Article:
I've been thinking a lot about bitcoin mining lately, even considering building some mining equipment with Nasier. As exciting as it is, I have a new doubt over the enviro-ethical value of the bitcoin protocol as it exists today.
Right now, the total energy put into mining bitcoin is still small. The network hash rate is perhaps 7PH/s. If we take an average mining efficiency of 100MH/J (maybe generous, but I really only want an order-of-magnitude calculation here) then it means there must be 70MW dedicated to mining. It won't stay at just 70MW though.
The current block reward is 25BTC, or about 250000ZAR. Every 10 minutes in the long-term average. That's the limit up to which mining costs can go before it becomes uneconomical - the point where miners decide to just switch off their machines. Right now capital costs are important, because average mining equipment efficiency is still increasing, which obsoletes current mining equipment in a matter of months. I don't think we can expect consistent increases in mining efficiency for much longer: Avalon's gen2 chips are made with a 55nm process, and I've seen talk of 28nm chips. Once we reach an efficiency wall, the only way to access a greater hash rate will be to consume more power.
Once we reach that point, there will be little incentive to replace older equipment with newer; the incentive for profitable miners will be simply to add more equipment to their operations. Capital costs then shrink as the economic lifetime of mining equipment increases to years instead of months, and electricity prices will become the dominant cost.
Domestic electricity costs no more than R2.50/kWh. 250kZAR per 10 minutes can fund the consumption of 100MWh every 10 minutes - that's 167kWh every second, or roughly half my monthly electricity consumption every second. In standard units, that's 600MW. Notice that this doesn't depend on average mining efficiency, but only on the block reward and on the price of electricity. Cheaper electricity only makes it worse!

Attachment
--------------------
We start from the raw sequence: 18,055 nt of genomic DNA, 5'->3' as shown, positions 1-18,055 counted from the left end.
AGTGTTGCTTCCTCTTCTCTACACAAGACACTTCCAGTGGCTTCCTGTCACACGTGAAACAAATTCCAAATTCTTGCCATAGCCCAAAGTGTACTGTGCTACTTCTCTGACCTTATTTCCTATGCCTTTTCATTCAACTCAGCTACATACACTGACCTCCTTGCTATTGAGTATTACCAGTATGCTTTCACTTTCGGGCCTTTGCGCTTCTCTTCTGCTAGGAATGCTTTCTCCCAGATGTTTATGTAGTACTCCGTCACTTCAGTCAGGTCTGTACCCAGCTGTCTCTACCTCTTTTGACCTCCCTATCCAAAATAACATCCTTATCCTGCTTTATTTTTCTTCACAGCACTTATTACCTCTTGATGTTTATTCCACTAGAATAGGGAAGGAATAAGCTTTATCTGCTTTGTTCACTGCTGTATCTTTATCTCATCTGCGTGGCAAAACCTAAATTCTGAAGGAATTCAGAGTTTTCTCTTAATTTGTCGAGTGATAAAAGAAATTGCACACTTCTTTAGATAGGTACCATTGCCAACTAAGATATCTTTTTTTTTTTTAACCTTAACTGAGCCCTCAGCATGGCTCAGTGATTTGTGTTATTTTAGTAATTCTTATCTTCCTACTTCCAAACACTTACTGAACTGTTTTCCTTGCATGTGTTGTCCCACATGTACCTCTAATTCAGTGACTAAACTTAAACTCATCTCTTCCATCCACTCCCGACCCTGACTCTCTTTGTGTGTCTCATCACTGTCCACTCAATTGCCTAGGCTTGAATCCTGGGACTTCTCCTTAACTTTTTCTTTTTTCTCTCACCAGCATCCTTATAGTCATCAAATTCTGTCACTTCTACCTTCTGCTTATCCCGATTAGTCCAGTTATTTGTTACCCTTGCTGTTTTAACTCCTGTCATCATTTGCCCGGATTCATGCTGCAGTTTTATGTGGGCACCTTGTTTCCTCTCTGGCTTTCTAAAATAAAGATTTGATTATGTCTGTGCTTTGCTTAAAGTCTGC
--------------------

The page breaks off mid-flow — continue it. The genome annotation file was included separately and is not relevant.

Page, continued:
Are you okay with that? I'm not sure if I am. Does the standard banking industry, whose death due to bitcoin we sometimes pine for, use that much? I doubt bitcoin would replace the banking industry's carbon footprint; it would rather add to it. Also, things get much, much worse if bitcoin rises to the $100000+ that some think is possible.
Block reward halves every 210000 blocks, or every 4 years. Next halving is in 2016. So we may see only two years of gigawatt-scale mining - if the price of electricity in bitcoin stays constant. What happens to the half of the exahash-scale mining network that would go offline due to being uncompetitive? Does it instantly turn into a 51% attack network, having to make ends meet by conspiring with double-spenders?
In the very long term, the block reward becomes insignificant or disappears completely. So I'm happy that bitcoin mining won't be an ecological travesty in eternity. But in the meantime, this looks like a serious problem to me.